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Additionally, two poems appear both in English and in Inupiaq: “Innate,” or “Ilu,” and “Procession,” or “Maliktuk,” which contribute much to Hyperboreal’s sonic textures. Full of nasal, velar, and uvular consonants (n’s and g’s and q’s, for instance), the Inupiaq words are long and resonant, comprising no fewer than two syllables and often as many as six. Likewise, Kane’s English diction embraces the polysyllabic and recondite; winds are “katabatic;” branches are “dentritic;” and, in a particularly lyric stanza, wakefulness is “sublux, sural and dull.” Her efforts to render the world with clarity and rigor take her often into more technical lexica.

Just as often, though, Kane’s poems are terse, declarative, and deceivingly simple. “In Long Light,” from Section III of the book, reads as follows:

The sooty night a backdrop
for a slip of rowan trees,
swans in migration.
Beneath the ice
in its interminable thaw
streams improbable
but assuredly there—
these things contained,
not trapped by the world.
What I mean to say is,
I am not sure I will ever
become the person
I had hoped, or forgive
myself the inaccuracy
of estimation. It is
one thing to blame
the glare of the sun
and another to be held
(but not bound) through the
long fermata of dusk
and its promised repetition.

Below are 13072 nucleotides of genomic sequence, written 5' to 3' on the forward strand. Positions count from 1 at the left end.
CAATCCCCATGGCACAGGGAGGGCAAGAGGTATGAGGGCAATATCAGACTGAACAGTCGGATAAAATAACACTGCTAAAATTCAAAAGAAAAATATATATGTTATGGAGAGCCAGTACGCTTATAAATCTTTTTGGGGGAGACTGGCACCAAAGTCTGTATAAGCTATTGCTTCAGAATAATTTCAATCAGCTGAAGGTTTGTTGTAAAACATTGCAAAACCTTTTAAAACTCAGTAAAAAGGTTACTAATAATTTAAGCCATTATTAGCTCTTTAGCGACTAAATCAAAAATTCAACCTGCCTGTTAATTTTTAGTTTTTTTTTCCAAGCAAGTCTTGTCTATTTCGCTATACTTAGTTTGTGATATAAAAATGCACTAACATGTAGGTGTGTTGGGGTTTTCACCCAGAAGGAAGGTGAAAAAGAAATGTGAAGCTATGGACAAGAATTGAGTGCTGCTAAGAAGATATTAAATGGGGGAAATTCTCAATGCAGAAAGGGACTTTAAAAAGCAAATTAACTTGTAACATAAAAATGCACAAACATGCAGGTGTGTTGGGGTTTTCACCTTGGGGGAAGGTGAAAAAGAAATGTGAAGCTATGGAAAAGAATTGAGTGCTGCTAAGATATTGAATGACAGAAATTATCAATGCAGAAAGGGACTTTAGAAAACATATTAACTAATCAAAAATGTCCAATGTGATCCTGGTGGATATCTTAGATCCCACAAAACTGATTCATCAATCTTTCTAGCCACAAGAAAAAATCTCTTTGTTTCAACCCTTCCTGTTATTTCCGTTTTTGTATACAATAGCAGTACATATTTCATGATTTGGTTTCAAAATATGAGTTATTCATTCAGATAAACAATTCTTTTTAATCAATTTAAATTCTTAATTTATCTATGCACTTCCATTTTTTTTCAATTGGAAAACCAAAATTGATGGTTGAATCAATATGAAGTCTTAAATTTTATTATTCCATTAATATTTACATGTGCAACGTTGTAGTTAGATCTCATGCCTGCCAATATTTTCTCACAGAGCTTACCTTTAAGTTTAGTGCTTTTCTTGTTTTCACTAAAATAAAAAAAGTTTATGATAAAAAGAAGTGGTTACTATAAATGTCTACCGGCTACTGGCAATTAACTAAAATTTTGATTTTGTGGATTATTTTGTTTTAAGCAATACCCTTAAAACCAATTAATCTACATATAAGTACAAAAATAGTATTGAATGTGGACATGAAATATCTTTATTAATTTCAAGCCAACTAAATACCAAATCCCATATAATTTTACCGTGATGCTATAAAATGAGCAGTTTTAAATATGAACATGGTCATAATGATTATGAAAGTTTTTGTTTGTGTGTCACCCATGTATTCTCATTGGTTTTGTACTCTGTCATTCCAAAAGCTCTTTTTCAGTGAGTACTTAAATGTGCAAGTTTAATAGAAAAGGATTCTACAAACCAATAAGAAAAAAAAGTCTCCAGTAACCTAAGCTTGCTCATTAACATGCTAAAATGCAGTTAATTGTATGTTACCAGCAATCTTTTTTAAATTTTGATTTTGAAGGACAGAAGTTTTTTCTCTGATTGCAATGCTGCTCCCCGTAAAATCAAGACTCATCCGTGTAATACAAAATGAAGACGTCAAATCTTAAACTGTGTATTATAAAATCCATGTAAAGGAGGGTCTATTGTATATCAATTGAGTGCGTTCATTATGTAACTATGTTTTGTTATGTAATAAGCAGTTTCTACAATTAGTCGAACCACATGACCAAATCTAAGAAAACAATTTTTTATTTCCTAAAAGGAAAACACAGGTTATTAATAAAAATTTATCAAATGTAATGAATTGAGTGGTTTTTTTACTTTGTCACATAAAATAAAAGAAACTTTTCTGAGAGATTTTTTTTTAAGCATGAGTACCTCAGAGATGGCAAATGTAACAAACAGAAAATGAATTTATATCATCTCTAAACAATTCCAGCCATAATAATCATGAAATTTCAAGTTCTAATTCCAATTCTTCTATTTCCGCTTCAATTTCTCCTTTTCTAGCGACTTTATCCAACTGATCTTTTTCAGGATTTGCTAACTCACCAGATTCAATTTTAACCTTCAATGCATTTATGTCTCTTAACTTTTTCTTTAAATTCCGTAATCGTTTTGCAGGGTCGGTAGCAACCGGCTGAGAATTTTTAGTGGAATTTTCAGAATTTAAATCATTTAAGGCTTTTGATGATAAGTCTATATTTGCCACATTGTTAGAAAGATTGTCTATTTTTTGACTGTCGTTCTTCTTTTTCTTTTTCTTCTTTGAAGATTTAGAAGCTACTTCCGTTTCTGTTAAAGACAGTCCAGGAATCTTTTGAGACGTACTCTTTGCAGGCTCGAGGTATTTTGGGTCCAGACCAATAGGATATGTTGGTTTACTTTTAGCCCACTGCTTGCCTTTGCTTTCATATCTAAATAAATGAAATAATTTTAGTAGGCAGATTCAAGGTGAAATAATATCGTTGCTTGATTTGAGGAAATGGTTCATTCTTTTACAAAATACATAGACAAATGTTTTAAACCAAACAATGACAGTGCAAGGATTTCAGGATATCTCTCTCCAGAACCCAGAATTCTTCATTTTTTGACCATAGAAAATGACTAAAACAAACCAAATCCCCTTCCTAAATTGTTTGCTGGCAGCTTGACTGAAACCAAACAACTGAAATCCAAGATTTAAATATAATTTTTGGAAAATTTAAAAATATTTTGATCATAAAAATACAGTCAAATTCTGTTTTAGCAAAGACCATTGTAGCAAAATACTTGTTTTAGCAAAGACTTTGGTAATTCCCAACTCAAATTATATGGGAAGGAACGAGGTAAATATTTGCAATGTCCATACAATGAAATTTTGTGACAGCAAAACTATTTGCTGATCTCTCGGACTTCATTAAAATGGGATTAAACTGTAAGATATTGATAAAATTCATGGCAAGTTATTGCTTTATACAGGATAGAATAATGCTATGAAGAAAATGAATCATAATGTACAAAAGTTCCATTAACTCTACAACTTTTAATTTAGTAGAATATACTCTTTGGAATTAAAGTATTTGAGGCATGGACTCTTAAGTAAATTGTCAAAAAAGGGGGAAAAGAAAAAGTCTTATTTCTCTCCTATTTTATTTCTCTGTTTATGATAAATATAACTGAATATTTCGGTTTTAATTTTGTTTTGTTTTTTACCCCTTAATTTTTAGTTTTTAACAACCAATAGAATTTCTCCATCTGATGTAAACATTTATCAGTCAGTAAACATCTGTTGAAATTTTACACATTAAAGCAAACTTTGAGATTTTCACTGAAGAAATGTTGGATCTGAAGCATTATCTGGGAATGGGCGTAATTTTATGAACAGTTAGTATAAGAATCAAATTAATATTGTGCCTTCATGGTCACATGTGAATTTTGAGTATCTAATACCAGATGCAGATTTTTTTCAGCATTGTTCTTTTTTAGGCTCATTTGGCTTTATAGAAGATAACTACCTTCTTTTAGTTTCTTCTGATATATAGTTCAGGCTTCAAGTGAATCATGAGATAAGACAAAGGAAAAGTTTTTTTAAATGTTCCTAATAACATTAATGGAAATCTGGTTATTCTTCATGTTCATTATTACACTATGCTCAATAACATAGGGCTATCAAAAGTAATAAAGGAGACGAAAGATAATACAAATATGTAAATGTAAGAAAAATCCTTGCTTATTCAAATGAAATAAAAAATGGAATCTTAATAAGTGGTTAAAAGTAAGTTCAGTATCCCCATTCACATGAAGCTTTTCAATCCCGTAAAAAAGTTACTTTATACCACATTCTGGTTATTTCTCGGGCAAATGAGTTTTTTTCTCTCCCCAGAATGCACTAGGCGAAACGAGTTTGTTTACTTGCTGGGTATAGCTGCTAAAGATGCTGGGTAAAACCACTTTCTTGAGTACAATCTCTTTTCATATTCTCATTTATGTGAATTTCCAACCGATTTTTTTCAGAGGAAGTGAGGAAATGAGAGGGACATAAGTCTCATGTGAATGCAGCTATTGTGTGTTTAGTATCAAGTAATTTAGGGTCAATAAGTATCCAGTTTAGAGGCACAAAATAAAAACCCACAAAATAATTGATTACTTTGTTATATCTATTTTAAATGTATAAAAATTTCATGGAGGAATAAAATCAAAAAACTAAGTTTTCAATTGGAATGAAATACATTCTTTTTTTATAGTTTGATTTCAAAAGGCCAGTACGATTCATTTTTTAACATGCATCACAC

As in most of these poems, descriptions of the natural world blend with experiential anecdotes, so that a description of thawing ice (one of several in the book) segues into the confession, “What I mean to say is, / I am not sure I will ever / become the person / I had hoped.” Not only does Kane conflate the personal with the cultural in these poems, often making use of a first-person plural pronoun to speak for her ethnic community (“In a warm room, we were altered, alter / together: beyond this, comprehended for a plural”), she also blurs the boundaries between the cultural and environmental, the community and the land that sustains it. Some of Kane’s most arresting imagery anthropomorphizes elements of the landscape: rivers are “glossal;” the wind “revise[s]” a scene; and “night’s lopped moon / Couldn’t put into words / The ink around it.” Conversely, Kane’s human characters sometimes resemble their environments; in one poem, a girl’s heart is “a small stone,” while in another, it “put[s] forth blossoms.”